After 1969, disc golf fell by the wayside at Wham-O, but others in the country were still playing it. Jim Palermi, along with his brother and a small group of dedicated players had been holding weekly competitive disc golf games since 1970, despite having never heard of the Frisbee golf events held by Wham-O and Sappenfield. They also promoted a City of Rochester Disc Frisbee Championship in 1973 that featured disc golf as the main event. In 1974, after finding a copy of the IFA newsletter which told of the disc golf event held by Wham-O, they decided to make their Rochester tournament a national event and named it the American Flying Disc Open.

Over 1974 and 1975, disc golf continued to grow in popularity and once again caught the attention of Headrick, who was still working at Wham-O. He created a new department focused on promoting disc golf and decided to include it in the 1975 World Frisbee Championship. This was also the year that the first permanent disc golf course was also set up in Oak Grove Park in Pasadena, California. In 1976, Headrick resigned from his vice president position at Wham-O and started the Disc Golf Association. Under his leadership and through a series of promotional events, disc golf continued to grow into the popular sport it is today.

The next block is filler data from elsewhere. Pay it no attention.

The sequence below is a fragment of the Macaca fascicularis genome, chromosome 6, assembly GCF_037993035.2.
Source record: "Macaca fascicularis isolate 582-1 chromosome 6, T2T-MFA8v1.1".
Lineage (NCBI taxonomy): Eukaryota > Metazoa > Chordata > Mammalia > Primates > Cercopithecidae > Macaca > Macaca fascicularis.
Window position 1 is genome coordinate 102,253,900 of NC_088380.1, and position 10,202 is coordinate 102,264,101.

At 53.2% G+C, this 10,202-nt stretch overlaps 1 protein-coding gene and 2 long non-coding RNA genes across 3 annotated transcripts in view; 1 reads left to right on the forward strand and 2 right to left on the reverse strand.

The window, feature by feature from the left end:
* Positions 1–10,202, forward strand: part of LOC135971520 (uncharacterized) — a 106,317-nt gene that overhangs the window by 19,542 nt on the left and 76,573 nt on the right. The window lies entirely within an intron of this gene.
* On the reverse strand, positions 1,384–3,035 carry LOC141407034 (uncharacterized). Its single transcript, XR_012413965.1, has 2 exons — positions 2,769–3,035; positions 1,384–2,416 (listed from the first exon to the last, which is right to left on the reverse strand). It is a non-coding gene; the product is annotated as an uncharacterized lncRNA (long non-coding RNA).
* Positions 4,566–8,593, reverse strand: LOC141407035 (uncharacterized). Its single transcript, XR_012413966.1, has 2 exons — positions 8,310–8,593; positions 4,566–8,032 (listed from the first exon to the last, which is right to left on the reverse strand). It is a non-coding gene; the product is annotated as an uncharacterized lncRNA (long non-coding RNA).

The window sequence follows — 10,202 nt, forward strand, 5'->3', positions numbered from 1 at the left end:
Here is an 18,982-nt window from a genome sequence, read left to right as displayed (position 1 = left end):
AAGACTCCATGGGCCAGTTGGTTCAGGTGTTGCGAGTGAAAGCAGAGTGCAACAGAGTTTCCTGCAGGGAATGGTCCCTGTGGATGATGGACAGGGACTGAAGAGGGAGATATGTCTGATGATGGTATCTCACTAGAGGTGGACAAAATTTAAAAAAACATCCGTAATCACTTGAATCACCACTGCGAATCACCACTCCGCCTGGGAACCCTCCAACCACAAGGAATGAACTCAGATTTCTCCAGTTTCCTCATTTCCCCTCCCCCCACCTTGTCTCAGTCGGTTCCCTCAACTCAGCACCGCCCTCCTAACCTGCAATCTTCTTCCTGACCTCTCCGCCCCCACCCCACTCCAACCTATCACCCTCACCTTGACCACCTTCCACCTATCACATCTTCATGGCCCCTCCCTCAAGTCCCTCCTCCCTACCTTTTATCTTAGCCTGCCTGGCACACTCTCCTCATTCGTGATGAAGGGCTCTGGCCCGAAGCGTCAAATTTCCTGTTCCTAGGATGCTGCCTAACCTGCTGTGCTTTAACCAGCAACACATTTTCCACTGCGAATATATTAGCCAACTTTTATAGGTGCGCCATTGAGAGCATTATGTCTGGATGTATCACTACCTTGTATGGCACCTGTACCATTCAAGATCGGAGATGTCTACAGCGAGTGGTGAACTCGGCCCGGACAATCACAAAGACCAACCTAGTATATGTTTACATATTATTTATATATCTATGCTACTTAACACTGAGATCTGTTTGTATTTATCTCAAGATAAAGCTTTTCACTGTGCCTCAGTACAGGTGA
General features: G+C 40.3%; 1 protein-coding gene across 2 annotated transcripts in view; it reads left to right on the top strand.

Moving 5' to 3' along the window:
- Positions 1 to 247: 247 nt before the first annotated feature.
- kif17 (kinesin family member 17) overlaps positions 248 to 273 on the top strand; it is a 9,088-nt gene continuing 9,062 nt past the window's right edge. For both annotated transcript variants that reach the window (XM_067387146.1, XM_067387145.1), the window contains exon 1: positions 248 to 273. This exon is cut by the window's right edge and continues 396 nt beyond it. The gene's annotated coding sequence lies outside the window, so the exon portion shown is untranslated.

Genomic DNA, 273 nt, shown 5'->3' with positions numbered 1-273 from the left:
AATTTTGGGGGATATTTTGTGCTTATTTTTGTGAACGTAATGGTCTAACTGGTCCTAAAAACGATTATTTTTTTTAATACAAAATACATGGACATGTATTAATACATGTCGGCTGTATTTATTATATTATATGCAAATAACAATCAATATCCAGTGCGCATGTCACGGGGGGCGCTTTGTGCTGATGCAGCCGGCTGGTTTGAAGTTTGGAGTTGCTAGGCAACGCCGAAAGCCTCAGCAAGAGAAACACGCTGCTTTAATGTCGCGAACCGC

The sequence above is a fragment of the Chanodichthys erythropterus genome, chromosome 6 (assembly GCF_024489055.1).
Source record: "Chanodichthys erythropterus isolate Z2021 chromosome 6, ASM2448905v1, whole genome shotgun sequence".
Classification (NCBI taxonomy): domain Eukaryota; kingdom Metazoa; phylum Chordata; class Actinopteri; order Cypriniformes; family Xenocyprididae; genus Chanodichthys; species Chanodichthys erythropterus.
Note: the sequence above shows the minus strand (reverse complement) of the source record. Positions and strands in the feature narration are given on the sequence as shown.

Picking The Right Disc Golf Bag

More often than not, your current skill level and commitment to disc golf will dictate which bag is best for you. If you are just getting into disc golf and still unsure as to how often you will play, your best bet is to keep the cost of a bag low. You can always upgrade at a later date as your interest in the sport increases.

Innova and Dynamic Discs offer good quality, low-priced bags that will suit the needs of most beginners. Most have room to fit 12 or more discs, along with a water bottle and a few other supplies. They are also usually small enough that you can keep them in the backseat or in the trunk without taking up too much room. This way they are always on hand when you are ready to play.